|Health department holding special vaccine clinics to help get kids ready for school|
|From Staff Reports|
Aug. 3, 2005 -- The state health department is holding special immunization clinics next week to help parents get their children’s shot records up to date before the start of school.
The Texas Department of State Health Services already offers immunizations the first three Tuesdays of each month from 8 a.m. to 10 a.m. and 1 p.m. to 3 p.m. at their offices at 1400 College St.
Two more days will be added to the schedule next week, however. The immunizations will be offered Monday, Aug. 8, and Wednesday, Aug. 10, in addition to Tuesday, Aug. 9. Times will remain the same, 8 a.m. to 10 a.m. and 1 p.m. to 3 p.m.
The child must be accompanied by a parent or legal guardian -- emphasis on LEGAL -- and must bring a current copy of their immunization record. Fees are based on family size and income. Children on Medicaid should bring their current Medicaid cards.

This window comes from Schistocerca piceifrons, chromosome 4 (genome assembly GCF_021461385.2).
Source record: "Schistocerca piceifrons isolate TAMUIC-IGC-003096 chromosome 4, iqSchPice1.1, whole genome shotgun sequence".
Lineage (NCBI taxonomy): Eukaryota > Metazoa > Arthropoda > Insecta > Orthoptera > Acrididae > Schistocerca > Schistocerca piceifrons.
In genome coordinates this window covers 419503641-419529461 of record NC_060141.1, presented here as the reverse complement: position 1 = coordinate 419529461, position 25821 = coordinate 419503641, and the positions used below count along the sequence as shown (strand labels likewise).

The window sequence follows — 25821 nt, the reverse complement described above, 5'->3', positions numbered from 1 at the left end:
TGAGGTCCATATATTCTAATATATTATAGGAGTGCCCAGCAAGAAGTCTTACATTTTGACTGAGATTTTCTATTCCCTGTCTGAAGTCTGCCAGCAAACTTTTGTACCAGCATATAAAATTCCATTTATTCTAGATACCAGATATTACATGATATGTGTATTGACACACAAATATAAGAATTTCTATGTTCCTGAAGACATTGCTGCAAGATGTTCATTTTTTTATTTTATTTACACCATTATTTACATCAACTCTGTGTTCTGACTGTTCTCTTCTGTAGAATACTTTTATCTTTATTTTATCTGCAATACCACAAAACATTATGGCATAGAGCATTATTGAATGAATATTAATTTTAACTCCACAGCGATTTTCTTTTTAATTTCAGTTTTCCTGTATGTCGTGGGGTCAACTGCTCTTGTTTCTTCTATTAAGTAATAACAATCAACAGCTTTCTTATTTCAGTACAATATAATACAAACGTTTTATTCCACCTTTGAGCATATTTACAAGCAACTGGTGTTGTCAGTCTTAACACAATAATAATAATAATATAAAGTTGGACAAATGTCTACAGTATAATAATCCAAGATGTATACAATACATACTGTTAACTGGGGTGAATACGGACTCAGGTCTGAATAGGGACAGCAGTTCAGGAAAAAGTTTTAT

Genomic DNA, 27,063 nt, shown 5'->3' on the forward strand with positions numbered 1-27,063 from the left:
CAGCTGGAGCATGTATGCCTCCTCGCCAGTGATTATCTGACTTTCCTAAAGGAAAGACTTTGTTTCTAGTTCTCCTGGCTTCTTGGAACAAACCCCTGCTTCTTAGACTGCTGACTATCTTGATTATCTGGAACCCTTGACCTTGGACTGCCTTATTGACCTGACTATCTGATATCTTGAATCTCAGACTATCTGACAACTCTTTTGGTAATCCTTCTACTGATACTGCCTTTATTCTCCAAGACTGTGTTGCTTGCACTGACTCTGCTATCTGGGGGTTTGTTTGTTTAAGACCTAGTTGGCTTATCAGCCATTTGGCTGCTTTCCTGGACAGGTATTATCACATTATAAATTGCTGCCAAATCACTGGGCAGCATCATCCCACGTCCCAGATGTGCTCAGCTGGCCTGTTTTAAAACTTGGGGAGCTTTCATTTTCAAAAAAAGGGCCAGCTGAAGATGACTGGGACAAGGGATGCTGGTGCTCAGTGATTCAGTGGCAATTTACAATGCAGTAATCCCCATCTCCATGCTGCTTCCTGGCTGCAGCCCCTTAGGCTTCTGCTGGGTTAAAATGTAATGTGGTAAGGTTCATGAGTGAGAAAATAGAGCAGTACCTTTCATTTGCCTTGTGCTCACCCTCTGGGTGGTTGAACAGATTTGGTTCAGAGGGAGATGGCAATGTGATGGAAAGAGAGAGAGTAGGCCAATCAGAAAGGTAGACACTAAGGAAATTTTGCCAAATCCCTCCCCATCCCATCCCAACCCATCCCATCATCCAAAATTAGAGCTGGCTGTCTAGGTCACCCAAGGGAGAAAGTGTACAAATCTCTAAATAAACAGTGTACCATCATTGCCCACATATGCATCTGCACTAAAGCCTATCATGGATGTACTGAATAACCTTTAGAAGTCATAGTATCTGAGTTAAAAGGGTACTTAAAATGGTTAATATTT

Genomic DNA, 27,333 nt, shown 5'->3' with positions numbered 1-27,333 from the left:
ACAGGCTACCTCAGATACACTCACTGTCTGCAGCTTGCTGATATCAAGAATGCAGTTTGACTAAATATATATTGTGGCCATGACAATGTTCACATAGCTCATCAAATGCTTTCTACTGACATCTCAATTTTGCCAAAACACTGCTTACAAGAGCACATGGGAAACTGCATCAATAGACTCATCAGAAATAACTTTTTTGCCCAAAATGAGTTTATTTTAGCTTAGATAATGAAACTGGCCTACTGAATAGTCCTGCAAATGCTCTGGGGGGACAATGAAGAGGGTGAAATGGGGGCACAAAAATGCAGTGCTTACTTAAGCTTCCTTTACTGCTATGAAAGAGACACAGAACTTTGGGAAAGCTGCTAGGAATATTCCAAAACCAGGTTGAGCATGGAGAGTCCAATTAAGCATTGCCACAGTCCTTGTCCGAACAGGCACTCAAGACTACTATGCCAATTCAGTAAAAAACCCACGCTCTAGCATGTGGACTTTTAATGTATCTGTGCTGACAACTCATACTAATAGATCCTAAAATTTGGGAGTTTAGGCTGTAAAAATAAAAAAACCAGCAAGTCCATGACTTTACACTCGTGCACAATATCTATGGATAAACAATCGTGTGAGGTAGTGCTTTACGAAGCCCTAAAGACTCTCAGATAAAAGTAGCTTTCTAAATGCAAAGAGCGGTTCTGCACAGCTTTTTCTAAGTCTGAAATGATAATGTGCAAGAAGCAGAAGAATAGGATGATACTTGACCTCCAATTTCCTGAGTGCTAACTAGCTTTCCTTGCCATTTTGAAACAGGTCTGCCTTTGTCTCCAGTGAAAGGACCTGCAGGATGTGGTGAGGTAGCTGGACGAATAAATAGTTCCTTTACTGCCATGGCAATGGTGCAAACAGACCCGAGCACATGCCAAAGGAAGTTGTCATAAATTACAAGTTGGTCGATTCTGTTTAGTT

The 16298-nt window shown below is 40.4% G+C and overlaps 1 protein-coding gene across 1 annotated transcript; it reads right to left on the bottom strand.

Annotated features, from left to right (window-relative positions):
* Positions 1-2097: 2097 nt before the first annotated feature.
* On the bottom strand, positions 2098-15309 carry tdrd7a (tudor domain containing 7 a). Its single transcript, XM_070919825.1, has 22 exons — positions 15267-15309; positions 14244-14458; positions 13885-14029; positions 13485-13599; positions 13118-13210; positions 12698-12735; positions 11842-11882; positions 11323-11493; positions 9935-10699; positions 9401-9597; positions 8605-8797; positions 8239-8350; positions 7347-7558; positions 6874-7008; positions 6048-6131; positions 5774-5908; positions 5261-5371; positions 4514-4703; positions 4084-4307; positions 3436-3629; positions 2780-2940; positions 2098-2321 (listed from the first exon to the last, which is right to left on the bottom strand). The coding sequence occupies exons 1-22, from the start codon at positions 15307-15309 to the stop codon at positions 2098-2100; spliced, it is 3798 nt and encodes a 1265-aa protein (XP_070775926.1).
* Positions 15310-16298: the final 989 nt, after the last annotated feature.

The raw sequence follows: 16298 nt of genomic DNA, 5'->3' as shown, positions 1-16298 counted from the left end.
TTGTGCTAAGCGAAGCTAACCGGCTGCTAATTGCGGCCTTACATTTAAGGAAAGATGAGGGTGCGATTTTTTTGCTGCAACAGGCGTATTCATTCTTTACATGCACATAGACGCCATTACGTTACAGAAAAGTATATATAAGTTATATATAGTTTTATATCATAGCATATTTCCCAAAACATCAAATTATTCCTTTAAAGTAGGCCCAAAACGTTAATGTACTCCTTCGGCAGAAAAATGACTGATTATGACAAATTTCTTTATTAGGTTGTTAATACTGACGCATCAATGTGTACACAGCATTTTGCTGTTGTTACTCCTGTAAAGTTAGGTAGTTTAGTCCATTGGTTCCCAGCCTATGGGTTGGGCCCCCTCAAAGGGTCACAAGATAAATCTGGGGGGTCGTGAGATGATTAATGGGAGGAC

Some parents who think their children’s shot records are up to date may be in for a surprise -- a new law takes effect Sept. 1 requiring children attending child care centers and pre-kindergarten programs be vaccinated against invasive pneumococcal and hepatitis A diseases.
In addition, those children must also be vaccinated against diphtheria, tetanus, pertussis (whooping cough), polio, measles, mumps, rubella, hepatitis B, varicella (chicken pox) and Haemophilus influenzae type b (Hib) at the appropriate age. If children have not had the first dose of the required vaccines by Sept. 1, they may be excluded from child care and pre-kindergarten programs.
There are also expanded requirements for hepatitis B and varicella immunizations. Students in kindergarten through 11th grade must have received the hepatitis B vaccine. Those in kindergarten through fifth grade and seventh through 11th grades must have received the varicella vaccine before school starts.
Routine vaccination recommendations call for most of the vaccine doses required for school attendance to be given by age 2, with boosters between ages 4 and 8. Catch-up schedules are available for those who did not receive the vaccines when younger.